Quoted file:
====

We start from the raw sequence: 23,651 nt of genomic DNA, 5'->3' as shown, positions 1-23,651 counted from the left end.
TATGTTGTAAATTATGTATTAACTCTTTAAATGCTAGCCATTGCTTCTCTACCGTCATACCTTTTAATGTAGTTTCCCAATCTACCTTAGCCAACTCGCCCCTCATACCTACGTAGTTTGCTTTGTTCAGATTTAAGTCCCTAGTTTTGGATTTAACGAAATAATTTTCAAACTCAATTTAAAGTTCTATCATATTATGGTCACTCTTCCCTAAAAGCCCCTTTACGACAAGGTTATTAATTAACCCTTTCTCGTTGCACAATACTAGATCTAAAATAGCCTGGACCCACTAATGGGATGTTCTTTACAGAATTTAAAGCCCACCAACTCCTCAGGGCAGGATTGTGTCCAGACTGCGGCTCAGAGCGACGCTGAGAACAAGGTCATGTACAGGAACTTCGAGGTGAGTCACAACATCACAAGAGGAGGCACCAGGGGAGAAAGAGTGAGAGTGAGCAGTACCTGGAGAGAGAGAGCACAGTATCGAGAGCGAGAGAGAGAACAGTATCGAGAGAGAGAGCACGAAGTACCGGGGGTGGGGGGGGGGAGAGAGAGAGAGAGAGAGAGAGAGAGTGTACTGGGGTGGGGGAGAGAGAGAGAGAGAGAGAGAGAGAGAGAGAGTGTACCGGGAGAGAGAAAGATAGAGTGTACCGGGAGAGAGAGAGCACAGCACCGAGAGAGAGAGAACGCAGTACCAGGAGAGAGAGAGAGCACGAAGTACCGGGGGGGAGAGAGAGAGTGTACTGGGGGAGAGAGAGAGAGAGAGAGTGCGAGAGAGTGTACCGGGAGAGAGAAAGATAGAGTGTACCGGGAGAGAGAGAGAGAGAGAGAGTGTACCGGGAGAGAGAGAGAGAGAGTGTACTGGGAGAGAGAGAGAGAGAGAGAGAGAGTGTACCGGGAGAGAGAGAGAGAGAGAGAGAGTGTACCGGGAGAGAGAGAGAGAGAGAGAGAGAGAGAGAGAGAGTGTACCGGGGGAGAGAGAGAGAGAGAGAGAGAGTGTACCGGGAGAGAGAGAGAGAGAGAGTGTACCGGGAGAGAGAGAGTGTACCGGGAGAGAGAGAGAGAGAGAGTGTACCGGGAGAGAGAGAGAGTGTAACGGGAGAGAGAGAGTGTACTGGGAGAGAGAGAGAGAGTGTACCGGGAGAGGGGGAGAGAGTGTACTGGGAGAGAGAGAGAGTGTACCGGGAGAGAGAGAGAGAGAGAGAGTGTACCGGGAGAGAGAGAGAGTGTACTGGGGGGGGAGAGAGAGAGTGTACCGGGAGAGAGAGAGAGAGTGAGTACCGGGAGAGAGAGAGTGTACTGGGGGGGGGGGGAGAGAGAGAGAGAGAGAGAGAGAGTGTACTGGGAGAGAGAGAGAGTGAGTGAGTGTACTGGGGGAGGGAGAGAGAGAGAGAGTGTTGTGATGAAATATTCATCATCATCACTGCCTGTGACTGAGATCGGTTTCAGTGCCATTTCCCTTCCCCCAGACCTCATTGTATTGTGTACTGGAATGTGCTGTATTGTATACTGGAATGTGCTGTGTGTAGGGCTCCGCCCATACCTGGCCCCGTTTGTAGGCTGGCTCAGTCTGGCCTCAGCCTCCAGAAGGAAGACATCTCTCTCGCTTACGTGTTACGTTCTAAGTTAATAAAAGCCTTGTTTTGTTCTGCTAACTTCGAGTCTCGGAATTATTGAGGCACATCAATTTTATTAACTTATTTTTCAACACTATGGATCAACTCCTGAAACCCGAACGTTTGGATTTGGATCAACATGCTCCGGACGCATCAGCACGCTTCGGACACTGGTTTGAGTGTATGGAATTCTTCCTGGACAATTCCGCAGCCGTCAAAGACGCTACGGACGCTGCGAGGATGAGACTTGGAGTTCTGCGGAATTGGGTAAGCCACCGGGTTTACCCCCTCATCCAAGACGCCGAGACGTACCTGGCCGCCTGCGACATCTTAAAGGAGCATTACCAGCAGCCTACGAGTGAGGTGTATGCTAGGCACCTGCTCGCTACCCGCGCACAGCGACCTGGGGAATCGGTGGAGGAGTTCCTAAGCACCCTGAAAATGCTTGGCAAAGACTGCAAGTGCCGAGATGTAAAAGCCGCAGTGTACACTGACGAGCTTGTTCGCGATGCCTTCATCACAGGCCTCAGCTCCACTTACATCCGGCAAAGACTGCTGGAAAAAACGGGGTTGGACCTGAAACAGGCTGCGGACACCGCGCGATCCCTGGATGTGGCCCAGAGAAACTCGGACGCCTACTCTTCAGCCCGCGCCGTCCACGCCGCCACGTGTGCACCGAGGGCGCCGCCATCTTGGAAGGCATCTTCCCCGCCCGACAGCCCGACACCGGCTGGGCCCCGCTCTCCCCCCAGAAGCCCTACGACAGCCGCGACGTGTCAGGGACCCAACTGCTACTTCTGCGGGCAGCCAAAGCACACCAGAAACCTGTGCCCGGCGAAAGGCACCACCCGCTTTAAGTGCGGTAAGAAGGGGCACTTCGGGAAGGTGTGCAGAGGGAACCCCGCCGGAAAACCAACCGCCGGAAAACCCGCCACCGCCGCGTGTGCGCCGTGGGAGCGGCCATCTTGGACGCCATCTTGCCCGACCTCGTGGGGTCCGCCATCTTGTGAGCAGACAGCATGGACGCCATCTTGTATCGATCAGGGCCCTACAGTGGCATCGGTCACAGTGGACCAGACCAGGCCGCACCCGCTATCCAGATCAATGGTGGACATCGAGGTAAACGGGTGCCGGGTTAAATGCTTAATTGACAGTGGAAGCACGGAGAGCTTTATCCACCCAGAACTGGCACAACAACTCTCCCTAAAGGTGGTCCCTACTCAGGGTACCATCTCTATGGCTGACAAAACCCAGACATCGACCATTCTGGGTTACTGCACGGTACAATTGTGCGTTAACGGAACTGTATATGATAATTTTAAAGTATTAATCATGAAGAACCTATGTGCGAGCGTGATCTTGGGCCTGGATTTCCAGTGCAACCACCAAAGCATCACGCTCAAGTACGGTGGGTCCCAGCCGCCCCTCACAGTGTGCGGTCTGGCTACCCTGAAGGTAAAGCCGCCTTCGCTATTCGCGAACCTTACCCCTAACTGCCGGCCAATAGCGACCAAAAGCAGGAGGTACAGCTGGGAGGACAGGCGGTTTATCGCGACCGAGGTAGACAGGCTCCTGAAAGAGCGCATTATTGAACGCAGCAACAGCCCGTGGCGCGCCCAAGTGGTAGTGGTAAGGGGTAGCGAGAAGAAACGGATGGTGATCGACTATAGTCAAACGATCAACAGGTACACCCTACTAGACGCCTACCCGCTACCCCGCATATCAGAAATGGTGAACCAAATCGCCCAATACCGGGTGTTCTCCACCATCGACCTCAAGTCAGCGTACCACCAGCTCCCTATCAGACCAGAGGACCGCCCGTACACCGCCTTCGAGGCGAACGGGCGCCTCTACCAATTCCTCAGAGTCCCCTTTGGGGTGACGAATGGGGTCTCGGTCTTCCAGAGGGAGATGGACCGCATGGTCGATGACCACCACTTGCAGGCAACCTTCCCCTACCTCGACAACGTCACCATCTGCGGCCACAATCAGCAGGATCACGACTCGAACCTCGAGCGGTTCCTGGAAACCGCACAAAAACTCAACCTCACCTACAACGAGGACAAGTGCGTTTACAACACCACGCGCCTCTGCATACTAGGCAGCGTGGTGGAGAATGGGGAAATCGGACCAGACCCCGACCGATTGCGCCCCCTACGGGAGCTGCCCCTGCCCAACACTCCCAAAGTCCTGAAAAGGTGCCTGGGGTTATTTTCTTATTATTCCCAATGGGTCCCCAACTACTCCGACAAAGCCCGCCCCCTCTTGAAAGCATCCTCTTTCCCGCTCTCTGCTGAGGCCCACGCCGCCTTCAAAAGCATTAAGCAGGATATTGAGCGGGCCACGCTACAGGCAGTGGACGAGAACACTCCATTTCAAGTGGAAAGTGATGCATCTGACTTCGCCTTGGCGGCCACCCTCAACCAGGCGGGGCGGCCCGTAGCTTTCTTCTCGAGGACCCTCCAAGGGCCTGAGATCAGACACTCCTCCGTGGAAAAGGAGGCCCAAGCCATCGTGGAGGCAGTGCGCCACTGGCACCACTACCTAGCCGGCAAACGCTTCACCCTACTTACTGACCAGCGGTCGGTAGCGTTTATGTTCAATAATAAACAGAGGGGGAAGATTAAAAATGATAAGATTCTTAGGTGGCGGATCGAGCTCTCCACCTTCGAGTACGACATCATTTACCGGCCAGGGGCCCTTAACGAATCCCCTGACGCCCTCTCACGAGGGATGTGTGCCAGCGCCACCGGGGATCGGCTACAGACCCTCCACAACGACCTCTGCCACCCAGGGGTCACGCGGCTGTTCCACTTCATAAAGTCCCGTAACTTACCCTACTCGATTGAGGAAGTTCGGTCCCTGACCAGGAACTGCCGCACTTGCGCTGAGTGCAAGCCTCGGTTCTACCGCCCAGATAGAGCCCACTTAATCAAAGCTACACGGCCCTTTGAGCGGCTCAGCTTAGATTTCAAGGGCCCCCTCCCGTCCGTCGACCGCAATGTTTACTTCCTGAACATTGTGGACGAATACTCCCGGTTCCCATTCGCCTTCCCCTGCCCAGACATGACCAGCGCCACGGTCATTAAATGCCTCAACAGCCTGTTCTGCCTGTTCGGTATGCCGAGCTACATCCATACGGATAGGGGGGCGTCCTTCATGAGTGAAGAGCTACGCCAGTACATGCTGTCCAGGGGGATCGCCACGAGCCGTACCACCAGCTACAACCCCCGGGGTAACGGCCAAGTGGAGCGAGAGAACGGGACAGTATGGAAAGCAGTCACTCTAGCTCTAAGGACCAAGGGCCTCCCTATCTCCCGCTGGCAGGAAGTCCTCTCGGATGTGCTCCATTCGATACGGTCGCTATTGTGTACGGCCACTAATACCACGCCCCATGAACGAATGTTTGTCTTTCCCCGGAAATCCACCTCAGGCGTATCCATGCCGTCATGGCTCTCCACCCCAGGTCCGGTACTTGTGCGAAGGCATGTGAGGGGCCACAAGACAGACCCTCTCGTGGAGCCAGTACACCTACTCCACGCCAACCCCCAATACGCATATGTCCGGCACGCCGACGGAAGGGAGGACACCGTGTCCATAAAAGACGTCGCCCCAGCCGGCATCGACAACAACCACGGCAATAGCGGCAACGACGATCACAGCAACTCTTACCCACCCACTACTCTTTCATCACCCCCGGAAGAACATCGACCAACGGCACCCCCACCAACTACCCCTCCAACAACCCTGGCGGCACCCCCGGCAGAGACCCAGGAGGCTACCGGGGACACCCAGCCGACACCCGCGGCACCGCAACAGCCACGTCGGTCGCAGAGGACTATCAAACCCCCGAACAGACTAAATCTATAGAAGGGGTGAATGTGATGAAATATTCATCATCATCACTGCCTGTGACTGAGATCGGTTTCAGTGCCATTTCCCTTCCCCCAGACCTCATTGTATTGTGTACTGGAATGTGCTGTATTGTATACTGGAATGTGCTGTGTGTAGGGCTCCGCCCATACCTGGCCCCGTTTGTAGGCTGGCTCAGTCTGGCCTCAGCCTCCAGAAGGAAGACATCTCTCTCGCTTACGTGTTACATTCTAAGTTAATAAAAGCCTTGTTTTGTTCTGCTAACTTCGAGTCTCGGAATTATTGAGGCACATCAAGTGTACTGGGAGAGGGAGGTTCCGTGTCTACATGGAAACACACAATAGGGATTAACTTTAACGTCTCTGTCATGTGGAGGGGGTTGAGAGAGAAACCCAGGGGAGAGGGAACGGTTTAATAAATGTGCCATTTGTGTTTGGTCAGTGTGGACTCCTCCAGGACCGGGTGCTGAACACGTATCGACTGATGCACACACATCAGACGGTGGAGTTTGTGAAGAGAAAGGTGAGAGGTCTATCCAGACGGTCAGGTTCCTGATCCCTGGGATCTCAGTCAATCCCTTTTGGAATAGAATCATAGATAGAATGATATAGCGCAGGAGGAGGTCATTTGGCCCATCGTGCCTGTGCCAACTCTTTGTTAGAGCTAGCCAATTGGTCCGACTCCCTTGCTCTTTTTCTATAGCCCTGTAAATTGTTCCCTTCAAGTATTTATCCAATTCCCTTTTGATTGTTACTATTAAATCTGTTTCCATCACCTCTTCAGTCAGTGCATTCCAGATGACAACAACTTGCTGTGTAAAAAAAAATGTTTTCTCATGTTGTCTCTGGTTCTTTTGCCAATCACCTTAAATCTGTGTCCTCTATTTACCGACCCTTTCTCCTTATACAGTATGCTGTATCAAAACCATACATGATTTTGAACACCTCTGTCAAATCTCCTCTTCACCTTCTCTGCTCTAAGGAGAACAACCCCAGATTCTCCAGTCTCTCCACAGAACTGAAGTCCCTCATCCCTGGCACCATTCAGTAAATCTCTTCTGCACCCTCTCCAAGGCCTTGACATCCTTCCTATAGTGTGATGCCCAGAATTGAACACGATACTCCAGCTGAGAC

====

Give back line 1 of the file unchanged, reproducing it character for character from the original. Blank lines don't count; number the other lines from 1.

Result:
We start from the raw sequence: 23,651 nt of genomic DNA, 5'->3' as shown, positions 1-23,651 counted from the left end.